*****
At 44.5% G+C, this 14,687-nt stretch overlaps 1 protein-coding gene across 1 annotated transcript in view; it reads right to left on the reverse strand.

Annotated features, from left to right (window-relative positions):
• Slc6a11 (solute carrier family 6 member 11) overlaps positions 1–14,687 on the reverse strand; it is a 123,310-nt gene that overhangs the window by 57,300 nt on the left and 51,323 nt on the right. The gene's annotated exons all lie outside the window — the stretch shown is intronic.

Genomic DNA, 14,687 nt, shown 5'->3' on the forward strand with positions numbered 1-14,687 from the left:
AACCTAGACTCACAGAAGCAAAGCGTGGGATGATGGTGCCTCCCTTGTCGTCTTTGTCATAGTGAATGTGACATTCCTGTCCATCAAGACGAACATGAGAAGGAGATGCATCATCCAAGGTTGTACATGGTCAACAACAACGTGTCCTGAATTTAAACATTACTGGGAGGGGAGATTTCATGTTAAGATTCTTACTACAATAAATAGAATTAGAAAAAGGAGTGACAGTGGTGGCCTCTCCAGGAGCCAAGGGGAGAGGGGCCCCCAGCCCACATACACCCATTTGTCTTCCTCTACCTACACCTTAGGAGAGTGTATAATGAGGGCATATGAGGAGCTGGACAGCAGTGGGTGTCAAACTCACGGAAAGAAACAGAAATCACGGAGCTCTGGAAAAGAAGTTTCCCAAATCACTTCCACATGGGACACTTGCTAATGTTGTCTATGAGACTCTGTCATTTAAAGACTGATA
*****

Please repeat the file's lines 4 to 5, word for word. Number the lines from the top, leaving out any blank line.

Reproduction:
Genomic DNA, 14,687 nt, shown 5'->3' on the forward strand with positions numbered 1-14,687 from the left:
AACCTAGACTCACAGAAGCAAAGCGTGGGATGATGGTGCCTCCCTTGTCGTCTTTGTCATAGTGAATGTGACATTCCTGTCCATCAAGACGAACATGAGAAGGAGATGCATCATCCAAGGTTGTACATGGTCAACAACAACGTGTCCTGAATTTAAACATTACTGGGAGGGGAGATTTCATGTTAAGATTCTTACTACAATAAATAGAATTAGAAAAAGGAGTGACAGTGGTGGCCTCTCCAGGAGCCAAGGGGAGAGGGGCCCCCAGCCCACATACACCCATTTGTCTTCCTCTACCTACACCTTAGGAGAGTGTATAATGAGGGCATATGAGGAGCTGGACAGCAGTGGGTGTCAAACTCACGGAAAGAAACAGAAATCACGGAGCTCTGGAAAAGAAGTTTCCCAAATCACTTCCACATGGGACACTTGCTAATGTTGTCTATGAGACTCTGTCATTTAAAGACTGATA